I’m part of a Coromandel Writers’ Group that is working on seasonal writing, as part of the Calendars Project, run by the University of Bergen with Dr. Scott Bremer.

Here’s one of the pieces I’ve written for it, which I hope you enjoy. 

What season is happening for you right now (depending on which hemisphere you live in)?

The beginning of April is autumnal in Coromandel. Everything in the garden is looking a bit leggy now–I probably didn’t water it enough in the summer dry, but with more rain the plants and vegetables are going hard out for a final flourish.

Cannas, hibiscus, dahlias are flowering, and although it’s too cold now for the aubergines and peppers, it’s still warm enough for there to be figs, persimmons, feijoas and quinces, and my husband and I are busy in the kitchen.

That’s our project this month–to find as many ways as we can to preserve the garden’s bounty. Growing your own has the advantage of giving you good seasonal markers, but the disadvantage is that each fruit or vegetable comes in a glut–too much all together, and I always feel a bit guilty if I don’t use every little bit.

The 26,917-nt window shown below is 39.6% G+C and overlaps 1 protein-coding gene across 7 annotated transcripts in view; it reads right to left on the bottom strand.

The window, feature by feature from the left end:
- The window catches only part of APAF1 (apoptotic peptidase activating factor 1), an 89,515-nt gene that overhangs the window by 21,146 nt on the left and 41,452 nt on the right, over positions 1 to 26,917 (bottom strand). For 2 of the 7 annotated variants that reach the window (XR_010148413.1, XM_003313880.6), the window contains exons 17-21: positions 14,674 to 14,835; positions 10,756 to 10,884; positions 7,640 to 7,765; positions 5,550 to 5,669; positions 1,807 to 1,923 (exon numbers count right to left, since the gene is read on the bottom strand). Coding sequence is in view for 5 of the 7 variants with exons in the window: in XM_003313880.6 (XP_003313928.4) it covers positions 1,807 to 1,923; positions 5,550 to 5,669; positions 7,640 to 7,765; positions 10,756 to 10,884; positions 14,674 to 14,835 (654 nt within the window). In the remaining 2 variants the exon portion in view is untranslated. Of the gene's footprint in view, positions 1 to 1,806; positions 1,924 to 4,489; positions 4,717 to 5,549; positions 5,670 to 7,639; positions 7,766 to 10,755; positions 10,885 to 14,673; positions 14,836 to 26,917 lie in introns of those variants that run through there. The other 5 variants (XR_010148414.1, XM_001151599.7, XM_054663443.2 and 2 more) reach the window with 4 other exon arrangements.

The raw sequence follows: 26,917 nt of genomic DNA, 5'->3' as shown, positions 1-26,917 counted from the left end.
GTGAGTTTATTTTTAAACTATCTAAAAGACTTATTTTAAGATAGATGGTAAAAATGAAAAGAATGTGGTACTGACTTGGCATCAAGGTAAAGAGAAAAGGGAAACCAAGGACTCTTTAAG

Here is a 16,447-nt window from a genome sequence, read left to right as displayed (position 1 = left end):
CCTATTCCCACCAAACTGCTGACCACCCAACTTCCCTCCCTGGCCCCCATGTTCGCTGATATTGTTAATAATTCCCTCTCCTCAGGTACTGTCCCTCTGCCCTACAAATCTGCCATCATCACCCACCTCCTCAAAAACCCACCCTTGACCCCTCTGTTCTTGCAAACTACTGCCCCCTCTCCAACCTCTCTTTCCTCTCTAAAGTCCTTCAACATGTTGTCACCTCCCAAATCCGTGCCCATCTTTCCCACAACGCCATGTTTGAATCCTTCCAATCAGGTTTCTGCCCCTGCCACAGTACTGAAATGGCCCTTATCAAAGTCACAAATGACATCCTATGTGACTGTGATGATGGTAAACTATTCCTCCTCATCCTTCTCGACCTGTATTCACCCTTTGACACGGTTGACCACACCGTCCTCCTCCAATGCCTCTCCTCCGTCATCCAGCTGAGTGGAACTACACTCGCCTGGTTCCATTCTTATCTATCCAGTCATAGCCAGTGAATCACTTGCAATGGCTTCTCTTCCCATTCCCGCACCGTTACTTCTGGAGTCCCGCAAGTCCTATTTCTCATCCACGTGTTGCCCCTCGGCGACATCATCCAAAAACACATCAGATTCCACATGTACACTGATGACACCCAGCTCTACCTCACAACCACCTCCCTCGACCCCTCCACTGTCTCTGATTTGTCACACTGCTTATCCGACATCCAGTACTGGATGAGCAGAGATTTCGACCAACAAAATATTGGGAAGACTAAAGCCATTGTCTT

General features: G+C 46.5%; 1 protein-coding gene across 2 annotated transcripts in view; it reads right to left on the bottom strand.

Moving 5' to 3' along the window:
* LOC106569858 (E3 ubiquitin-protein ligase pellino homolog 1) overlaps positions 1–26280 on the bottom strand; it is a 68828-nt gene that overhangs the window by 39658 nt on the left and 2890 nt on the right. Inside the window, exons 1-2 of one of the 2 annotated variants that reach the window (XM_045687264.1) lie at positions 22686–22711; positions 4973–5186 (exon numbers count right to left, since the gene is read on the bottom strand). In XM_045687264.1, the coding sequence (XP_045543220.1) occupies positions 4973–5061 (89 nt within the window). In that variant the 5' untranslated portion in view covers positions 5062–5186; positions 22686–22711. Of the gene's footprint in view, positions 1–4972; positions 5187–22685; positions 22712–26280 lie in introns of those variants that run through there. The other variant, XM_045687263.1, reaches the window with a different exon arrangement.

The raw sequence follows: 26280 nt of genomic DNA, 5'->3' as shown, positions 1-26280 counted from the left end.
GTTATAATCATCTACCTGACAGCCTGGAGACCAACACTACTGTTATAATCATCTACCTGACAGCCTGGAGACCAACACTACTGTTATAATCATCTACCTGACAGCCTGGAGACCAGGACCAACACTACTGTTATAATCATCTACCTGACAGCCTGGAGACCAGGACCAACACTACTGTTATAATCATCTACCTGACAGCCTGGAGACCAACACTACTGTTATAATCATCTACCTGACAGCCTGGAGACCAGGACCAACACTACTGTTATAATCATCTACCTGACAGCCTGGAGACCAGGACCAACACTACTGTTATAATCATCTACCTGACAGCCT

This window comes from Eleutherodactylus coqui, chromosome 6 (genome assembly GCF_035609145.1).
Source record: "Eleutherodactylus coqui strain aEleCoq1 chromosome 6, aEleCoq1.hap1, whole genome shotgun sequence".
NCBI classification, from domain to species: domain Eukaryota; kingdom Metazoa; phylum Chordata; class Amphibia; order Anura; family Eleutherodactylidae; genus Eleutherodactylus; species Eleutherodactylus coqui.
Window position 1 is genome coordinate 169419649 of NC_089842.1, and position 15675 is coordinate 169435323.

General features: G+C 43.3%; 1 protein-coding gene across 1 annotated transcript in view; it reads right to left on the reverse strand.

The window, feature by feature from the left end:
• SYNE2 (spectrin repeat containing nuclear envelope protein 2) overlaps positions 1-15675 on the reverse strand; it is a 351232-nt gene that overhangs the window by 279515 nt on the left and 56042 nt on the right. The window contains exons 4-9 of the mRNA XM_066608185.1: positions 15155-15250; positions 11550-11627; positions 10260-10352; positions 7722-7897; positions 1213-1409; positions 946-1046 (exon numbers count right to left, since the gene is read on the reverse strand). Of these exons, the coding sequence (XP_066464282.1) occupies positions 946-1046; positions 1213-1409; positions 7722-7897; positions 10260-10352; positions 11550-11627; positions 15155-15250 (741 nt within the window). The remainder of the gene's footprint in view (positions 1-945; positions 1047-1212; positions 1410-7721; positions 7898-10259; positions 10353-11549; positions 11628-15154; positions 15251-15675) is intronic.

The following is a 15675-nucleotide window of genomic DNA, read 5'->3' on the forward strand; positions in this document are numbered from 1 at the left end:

What can you do with 50 quinces? You may not even know what a quince looks like. It feels like a cross between a pear and an apple; bright yellow and irregular in shape but hard as nails. It also has a unique perfume, tart flavour and a delicious grainy soft texture when cooked. So far, I’ve made quince paste, quince jam, stuffed Mediterranean quinces with pomegranate and quince and apple pie, but there is still a pile of quinces languishing on the barbeque on the terrace. They look balefully at me every morning, reminding me that I have more work to do.

As an immigrant from the UK, even after 20 odd years and despite the fruit in the garden, sometimes I need to count forward six months to let me get a real sense of where I am in the year. May, June, July, August, September, October… ok. It’s not quite like October in the UK though–far too warm for a start; I’m wearing shorts, t-shirt and jandals still, not a scarf and a fleece with a chill wind slicing through me.I associate autumn with rich golden colours and smoky scents mixed with gently rotting vegetation. The bush doesn’t change colour, so the hillside looks more or less the same all year round here. It’s damp though with cooler mornings and evenings and there are mushrooms–we’re eating field mushrooms and oyster mushrooms and the other day we saw a fantastic crop of shaggy ink caps growing in someone’s lawn. But I feel I’m not the only one who’s confused–the plants in the garden area bit too–my plum tree is losing its leaves and blossoming at the same time and there is a fresh flush of blooms on my standard rose. It’s warm enough to encourage them to grow, but the daylight tells them a different story. It’s my birthday soon, but it has moved from late Spring to late Autumn which is a bizarre feeling. Cut loose from my traditions, I must find and establish new ones to cherish.

 

This article was first published on the University of Bergen website.
See the original article here.

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